Skip to comments.Freaky backyard image
Posted on 05/10/2014 11:31:59 PM PDT by keat
Creepy or what?
I think you are safe until he uproots himself and starts racing toward you, trying to crush you with his arms/branches. Of course, that could happen any second now.
looks like nutty nan
Dingy Harry after the next elections.
Don’t blame me, as much as we were drinking, you were the one that insisted on driving.
Gravity works differently in Australia.
You have an ent in your backyard. He is horrified because he thinks you are an orc. Watch out for little guys with hairy feet.
Oh, LOOK! A baby Mothra!
This is not my fault.
How about some tree side-boob.
Sure, the Rodgers brothers (Fred sings) loutish behavior and the bands liberal borrowings from their past heroes (particularly The Beatles) will likely grow tiresome over time, but this album is one of the best examples of the revitalized power pop genre thus far in the 90s. After all, The Doiley Rags bring a real power behind their glorious pop, and the albums best songs deliver optimistic, hedonistic lyrics that detail their visions of grandeur.
Even the albums filler songs rock hard on contagious mid-tempo grooves, and Fred brings everything across with an appropriately British sneer that has been unfavorably compared to John Lydon (a.k.a. Johnny Rotten). This is laughable as Fred possesses a far superior voice and is one of The Doiley Rags greatest strengths, though his over the top accent (i.e. sunshine = sun sheee yine) might be off putting to some.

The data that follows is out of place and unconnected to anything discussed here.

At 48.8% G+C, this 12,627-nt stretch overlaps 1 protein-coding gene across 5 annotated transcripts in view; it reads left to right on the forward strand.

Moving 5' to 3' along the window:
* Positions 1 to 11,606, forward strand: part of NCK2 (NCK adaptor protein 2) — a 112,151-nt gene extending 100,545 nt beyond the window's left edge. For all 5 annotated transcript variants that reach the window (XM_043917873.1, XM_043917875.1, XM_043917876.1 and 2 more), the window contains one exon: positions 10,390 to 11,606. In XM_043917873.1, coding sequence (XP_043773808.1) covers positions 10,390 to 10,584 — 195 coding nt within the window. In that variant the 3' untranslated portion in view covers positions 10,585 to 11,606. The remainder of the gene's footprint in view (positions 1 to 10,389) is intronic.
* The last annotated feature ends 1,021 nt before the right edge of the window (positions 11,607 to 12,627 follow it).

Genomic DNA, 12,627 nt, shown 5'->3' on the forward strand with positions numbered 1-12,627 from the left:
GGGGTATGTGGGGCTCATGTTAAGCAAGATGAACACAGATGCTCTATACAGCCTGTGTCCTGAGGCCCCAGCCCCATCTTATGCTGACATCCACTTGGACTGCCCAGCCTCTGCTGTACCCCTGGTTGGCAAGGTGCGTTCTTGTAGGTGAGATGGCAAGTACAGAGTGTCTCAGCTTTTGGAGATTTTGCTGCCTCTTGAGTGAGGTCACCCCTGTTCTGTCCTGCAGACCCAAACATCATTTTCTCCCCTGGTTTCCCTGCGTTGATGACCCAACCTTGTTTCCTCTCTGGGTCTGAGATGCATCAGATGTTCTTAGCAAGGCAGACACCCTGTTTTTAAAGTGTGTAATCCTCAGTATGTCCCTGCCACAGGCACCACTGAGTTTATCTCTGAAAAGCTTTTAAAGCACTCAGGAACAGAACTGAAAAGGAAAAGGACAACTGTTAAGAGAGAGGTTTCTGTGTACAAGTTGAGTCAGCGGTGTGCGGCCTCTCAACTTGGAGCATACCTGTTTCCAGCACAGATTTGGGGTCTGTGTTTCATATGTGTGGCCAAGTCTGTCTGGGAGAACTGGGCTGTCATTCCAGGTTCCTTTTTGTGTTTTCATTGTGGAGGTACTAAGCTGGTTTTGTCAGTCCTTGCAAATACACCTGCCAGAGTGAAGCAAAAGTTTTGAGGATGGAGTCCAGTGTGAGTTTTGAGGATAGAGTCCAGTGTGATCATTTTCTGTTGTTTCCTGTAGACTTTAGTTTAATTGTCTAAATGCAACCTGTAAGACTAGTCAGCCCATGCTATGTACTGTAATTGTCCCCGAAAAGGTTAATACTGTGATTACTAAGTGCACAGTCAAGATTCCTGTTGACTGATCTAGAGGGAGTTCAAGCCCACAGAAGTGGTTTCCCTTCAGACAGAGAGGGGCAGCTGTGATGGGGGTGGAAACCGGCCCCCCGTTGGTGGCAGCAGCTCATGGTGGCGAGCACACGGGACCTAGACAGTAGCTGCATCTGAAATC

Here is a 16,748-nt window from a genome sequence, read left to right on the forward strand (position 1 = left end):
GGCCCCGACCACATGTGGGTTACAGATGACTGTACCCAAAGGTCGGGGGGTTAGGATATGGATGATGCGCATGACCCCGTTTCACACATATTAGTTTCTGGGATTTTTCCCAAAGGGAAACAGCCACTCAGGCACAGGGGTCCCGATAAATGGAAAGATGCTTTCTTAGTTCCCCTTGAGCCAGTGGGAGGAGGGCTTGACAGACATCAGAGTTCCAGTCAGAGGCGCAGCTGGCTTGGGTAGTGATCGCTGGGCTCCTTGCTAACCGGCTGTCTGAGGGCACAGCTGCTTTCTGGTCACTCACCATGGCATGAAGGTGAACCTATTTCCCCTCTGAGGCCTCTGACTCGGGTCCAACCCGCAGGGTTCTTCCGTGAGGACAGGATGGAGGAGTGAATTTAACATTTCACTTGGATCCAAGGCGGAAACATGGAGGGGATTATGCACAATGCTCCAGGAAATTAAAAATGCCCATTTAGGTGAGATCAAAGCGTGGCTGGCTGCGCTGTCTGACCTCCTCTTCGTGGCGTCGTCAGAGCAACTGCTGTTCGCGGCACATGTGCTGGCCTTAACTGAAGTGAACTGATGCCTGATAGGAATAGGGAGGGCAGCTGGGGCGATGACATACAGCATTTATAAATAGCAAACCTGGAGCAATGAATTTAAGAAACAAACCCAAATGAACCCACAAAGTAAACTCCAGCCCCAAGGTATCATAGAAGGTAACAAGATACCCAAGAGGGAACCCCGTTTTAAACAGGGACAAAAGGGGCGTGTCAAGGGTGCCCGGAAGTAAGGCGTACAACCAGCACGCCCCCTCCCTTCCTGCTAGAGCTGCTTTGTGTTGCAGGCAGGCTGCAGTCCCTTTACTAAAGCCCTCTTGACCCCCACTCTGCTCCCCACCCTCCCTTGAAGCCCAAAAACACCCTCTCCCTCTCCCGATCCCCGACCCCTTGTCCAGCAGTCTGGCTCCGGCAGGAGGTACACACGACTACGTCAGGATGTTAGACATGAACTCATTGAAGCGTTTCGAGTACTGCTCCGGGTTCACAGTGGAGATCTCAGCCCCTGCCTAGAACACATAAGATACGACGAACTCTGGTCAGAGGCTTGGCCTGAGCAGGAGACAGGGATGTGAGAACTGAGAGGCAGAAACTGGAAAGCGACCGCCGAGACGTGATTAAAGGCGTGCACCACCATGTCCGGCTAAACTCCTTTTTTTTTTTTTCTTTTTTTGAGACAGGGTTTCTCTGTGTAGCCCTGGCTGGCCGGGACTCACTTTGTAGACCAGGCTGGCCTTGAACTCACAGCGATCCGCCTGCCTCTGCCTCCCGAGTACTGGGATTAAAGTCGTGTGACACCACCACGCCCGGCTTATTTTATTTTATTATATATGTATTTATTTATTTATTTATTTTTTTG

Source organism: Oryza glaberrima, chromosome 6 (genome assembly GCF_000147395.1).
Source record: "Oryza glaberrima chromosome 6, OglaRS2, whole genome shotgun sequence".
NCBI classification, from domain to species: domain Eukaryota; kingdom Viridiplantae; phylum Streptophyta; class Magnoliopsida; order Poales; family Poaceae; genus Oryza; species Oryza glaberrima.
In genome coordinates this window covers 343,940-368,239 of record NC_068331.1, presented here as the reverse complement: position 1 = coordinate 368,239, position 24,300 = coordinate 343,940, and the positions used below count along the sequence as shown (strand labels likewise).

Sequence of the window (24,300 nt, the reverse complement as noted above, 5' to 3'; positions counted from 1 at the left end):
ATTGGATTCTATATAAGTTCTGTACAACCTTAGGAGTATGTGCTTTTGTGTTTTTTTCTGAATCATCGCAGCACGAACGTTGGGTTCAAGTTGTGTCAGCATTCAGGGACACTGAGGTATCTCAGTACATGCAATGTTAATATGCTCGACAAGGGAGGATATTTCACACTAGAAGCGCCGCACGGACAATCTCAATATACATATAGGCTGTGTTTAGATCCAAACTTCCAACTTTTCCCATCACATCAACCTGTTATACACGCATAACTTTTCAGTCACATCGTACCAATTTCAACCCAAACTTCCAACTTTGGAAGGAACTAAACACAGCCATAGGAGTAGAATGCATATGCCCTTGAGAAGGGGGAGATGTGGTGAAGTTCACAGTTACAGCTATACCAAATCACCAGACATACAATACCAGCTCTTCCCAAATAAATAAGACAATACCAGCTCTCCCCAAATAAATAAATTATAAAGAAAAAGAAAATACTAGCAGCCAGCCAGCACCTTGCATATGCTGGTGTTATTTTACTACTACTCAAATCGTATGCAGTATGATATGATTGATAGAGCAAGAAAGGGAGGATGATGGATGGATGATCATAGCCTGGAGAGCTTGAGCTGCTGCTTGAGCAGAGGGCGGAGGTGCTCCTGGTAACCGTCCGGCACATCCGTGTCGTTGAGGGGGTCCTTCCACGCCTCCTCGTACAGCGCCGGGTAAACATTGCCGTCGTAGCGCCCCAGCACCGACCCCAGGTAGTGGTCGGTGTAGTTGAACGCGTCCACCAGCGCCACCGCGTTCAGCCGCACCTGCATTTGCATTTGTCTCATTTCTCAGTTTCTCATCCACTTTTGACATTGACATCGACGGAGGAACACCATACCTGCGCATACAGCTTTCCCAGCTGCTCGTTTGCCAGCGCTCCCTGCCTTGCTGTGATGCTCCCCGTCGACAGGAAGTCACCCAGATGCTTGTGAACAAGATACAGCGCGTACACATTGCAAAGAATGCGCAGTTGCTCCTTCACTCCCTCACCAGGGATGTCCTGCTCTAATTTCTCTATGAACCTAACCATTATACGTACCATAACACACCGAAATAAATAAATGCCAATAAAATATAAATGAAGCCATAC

The songs range from decent (Afterburner, Shake It On Down, Doileys Diner) to very good (Down In The Hole, Victor, Cigarettes and Marmalade) to flat-out fantastic. Simply put, Riding In Her Car, Golden Tonic, Forever Suede, and Uncle Harry's Slide are four of my favorite songs of all time, and alone ensure an essential album rating.
Riding In Her Car begins the album with a thrilling opening riff, and when the band kicks in its a perfect way to begin Friday (or Saturday) night. Plus, when Fred sings tonight, Im riding in her car he sure sounds like he is and you can picture him with a 40-oz in his lap. Golden Tonic is simply a gloriously perfect power pop song, while Afterburner is arguably the bands ultimate rock n roll manifesto as Fred delivers a cocky vocal for the ages.
Finally, the comparatively overlooked Uncle Harry's Slide actually sees Fred singing tenderly, and I've sung along to the song's grandly epic chorus literally hundreds of times. The amusing Ain't Having no Children then closes out the album on an anti-climactic note, though it does foreshadow the more subdued and reflective songs that would highlight their next album, Evening Star.
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